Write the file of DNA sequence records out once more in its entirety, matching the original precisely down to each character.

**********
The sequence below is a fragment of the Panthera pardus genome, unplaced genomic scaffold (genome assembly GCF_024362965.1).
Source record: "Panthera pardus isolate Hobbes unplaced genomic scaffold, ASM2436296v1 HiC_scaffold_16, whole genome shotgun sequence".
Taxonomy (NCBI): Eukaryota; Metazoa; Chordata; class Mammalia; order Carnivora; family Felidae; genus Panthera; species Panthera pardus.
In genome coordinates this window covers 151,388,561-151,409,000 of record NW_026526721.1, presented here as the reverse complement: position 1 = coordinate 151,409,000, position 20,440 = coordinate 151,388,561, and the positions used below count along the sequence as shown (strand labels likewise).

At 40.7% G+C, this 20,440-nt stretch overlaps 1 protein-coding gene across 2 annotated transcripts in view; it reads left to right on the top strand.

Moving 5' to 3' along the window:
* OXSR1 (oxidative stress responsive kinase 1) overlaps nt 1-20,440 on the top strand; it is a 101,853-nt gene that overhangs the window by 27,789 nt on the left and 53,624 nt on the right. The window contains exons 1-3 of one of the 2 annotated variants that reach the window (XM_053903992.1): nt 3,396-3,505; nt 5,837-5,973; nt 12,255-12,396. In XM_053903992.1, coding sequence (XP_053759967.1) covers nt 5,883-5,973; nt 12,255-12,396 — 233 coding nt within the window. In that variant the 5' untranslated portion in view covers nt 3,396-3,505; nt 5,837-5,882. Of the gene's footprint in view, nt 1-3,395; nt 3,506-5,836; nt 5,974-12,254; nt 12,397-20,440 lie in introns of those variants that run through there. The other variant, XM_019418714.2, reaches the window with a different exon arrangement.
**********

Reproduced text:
The sequence below is a fragment of the Panthera pardus genome, unplaced genomic scaffold (genome assembly GCF_024362965.1).
Source record: "Panthera pardus isolate Hobbes unplaced genomic scaffold, ASM2436296v1 HiC_scaffold_16, whole genome shotgun sequence".
Taxonomy (NCBI): Eukaryota; Metazoa; Chordata; class Mammalia; order Carnivora; family Felidae; genus Panthera; species Panthera pardus.
In genome coordinates this window covers 151,388,561-151,409,000 of record NW_026526721.1, presented here as the reverse complement: position 1 = coordinate 151,409,000, position 20,440 = coordinate 151,388,561, and the positions used below count along the sequence as shown (strand labels likewise).

At 40.7% G+C, this 20,440-nt stretch overlaps 1 protein-coding gene across 2 annotated transcripts in view; it reads left to right on the top strand.

Moving 5' to 3' along the window:
* OXSR1 (oxidative stress responsive kinase 1) overlaps nt 1-20,440 on the top strand; it is a 101,853-nt gene that overhangs the window by 27,789 nt on the left and 53,624 nt on the right. The window contains exons 1-3 of one of the 2 annotated variants that reach the window (XM_053903992.1): nt 3,396-3,505; nt 5,837-5,973; nt 12,255-12,396. In XM_053903992.1, coding sequence (XP_053759967.1) covers nt 5,883-5,973; nt 12,255-12,396 — 233 coding nt within the window. In that variant the 5' untranslated portion in view covers nt 3,396-3,505; nt 5,837-5,882. Of the gene's footprint in view, nt 1-3,395; nt 3,506-5,836; nt 5,974-12,254; nt 12,397-20,440 lie in introns of those variants that run through there. The other variant, XM_019418714.2, reaches the window with a different exon arrangement.